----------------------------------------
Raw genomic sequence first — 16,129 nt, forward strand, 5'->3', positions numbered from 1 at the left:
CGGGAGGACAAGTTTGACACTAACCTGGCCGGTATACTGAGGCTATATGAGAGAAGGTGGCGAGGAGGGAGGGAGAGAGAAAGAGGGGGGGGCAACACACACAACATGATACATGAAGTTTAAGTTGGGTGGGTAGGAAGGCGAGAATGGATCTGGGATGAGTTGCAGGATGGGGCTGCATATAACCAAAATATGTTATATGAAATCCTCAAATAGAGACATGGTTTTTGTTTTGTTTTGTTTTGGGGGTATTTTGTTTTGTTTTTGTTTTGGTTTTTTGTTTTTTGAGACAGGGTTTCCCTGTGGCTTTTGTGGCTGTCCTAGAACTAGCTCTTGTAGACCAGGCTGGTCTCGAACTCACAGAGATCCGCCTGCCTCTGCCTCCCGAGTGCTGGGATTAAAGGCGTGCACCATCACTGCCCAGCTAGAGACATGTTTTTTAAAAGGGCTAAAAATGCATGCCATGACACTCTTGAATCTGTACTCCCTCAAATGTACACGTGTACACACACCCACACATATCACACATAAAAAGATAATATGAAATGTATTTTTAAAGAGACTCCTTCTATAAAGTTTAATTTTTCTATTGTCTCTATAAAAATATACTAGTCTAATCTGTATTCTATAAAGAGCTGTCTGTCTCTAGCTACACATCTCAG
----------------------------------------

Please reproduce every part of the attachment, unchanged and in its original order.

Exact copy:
Raw genomic sequence first — 16,129 nt, forward strand, 5'->3', positions numbered from 1 at the left:
CGGGAGGACAAGTTTGACACTAACCTGGCCGGTATACTGAGGCTATATGAGAGAAGGTGGCGAGGAGGGAGGGAGAGAGAAAGAGGGGGGGGCAACACACACAACATGATACATGAAGTTTAAGTTGGGTGGGTAGGAAGGCGAGAATGGATCTGGGATGAGTTGCAGGATGGGGCTGCATATAACCAAAATATGTTATATGAAATCCTCAAATAGAGACATGGTTTTTGTTTTGTTTTGTTTTGGGGGTATTTTGTTTTGTTTTTGTTTTGGTTTTTTGTTTTTTGAGACAGGGTTTCCCTGTGGCTTTTGTGGCTGTCCTAGAACTAGCTCTTGTAGACCAGGCTGGTCTCGAACTCACAGAGATCCGCCTGCCTCTGCCTCCCGAGTGCTGGGATTAAAGGCGTGCACCATCACTGCCCAGCTAGAGACATGTTTTTTAAAAGGGCTAAAAATGCATGCCATGACACTCTTGAATCTGTACTCCCTCAAATGTACACGTGTACACACACCCACACATATCACACATAAAAAGATAATATGAAATGTATTTTTAAAGAGACTCCTTCTATAAAGTTTAATTTTTCTATTGTCTCTATAAAAATATACTAGTCTAATCTGTATTCTATAAAGAGCTGTCTGTCTCTAGCTACACATCTCAG